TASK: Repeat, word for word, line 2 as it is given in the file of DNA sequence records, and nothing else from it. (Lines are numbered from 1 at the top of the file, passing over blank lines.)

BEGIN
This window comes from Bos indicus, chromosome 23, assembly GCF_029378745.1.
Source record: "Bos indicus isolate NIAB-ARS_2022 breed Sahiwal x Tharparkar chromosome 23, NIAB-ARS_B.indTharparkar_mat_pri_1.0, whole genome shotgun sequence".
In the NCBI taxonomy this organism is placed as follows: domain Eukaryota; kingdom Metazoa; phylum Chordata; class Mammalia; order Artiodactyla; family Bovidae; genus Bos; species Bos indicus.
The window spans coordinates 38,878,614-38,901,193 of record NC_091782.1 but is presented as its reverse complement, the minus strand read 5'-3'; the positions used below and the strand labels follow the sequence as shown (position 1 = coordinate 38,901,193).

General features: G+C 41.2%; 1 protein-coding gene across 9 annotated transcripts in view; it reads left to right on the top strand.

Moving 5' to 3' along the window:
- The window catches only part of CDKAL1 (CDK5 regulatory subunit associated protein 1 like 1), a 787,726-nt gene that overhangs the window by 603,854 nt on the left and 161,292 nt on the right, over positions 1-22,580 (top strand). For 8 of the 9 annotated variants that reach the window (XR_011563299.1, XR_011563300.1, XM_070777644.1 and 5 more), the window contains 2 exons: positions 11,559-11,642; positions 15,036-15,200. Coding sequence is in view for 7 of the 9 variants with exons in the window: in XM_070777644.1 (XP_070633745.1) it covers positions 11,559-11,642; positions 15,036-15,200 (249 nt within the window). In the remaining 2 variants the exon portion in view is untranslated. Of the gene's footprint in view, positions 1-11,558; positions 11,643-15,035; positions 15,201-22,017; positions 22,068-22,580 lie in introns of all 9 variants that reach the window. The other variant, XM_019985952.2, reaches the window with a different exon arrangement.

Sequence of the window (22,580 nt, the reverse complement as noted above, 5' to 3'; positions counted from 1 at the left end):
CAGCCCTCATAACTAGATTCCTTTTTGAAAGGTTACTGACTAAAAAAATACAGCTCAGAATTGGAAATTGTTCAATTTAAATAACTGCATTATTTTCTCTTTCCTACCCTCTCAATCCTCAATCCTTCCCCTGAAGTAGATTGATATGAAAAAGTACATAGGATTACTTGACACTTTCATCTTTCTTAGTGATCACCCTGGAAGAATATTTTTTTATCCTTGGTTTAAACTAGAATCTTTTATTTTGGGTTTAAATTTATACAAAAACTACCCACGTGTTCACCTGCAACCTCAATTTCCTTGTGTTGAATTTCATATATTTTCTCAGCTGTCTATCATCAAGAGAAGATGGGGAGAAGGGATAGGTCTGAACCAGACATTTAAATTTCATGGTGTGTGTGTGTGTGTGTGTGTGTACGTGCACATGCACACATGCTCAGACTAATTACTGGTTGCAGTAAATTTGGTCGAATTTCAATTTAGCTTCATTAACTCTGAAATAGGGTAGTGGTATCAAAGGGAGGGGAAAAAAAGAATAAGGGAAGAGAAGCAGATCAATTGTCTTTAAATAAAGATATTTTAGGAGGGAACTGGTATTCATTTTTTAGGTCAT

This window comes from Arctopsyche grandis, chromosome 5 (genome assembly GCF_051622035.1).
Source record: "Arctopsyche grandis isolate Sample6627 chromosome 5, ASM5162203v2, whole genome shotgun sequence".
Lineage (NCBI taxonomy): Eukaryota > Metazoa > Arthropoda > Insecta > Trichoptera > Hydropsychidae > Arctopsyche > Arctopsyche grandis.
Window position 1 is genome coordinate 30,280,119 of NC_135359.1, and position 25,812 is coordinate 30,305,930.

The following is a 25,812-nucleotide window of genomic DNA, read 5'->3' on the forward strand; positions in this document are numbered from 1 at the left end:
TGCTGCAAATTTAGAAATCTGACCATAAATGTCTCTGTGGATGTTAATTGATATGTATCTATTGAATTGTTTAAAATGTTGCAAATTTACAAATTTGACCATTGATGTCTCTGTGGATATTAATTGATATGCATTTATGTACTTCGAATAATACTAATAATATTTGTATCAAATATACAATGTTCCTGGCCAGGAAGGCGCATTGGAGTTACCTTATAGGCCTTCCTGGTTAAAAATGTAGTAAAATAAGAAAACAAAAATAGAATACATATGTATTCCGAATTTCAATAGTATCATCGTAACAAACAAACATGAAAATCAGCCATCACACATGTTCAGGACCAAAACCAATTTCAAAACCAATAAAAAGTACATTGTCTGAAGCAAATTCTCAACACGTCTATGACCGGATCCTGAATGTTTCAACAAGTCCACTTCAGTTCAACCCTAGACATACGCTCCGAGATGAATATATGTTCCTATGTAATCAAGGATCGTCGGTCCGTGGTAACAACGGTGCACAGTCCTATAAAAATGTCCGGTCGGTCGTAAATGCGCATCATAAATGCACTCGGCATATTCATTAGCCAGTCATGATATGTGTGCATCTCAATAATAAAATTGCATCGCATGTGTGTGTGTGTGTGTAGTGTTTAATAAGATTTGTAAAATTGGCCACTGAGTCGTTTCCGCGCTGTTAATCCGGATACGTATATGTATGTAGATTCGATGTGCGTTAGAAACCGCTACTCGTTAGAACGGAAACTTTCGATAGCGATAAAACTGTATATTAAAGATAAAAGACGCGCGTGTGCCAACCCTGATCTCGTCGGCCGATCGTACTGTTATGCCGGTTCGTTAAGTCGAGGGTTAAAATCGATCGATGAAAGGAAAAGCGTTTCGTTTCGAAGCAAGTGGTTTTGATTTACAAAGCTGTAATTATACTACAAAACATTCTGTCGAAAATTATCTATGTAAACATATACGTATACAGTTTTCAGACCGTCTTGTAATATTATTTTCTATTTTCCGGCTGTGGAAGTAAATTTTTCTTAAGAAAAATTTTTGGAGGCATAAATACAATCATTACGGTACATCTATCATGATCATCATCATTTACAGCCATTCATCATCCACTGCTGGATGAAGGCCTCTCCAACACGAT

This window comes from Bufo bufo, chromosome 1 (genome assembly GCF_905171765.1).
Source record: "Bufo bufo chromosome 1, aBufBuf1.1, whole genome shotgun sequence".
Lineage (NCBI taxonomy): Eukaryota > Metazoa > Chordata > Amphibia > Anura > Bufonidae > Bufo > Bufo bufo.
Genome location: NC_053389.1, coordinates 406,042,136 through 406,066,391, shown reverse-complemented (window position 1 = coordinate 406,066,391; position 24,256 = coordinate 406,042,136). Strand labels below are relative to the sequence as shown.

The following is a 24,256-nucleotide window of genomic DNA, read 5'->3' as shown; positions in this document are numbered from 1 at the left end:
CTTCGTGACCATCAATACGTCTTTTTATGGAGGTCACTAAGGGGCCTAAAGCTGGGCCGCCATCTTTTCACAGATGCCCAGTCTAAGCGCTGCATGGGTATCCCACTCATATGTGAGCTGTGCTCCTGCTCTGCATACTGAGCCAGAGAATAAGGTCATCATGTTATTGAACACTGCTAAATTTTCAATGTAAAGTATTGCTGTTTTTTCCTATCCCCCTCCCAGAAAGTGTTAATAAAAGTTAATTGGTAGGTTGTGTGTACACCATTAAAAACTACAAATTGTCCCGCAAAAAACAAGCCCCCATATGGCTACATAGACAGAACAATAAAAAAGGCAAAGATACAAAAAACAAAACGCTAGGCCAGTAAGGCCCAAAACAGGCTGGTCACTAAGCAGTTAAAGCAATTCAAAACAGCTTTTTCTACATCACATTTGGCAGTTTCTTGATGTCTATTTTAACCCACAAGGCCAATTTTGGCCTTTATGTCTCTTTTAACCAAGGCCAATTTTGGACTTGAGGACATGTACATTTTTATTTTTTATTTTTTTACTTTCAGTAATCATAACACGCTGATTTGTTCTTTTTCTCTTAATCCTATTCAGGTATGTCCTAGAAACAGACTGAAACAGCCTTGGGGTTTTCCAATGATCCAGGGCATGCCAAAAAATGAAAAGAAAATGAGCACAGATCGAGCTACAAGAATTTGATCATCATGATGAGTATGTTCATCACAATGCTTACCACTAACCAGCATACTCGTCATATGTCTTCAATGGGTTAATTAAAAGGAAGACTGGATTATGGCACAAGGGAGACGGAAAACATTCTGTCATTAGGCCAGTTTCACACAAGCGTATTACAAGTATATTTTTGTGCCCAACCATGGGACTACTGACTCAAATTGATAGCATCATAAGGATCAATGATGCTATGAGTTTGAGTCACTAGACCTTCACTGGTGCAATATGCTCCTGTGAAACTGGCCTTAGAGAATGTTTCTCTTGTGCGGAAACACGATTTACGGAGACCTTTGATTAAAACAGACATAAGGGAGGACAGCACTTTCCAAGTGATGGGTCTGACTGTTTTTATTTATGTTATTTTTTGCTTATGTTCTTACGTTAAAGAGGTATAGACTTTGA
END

Source record: "Bos indicus isolate NIAB-ARS_2022 breed Sahiwal x Tharparkar chromosome 23, NIAB-ARS_B.indTharparkar_mat_pri_1.0, whole genome shotgun sequence".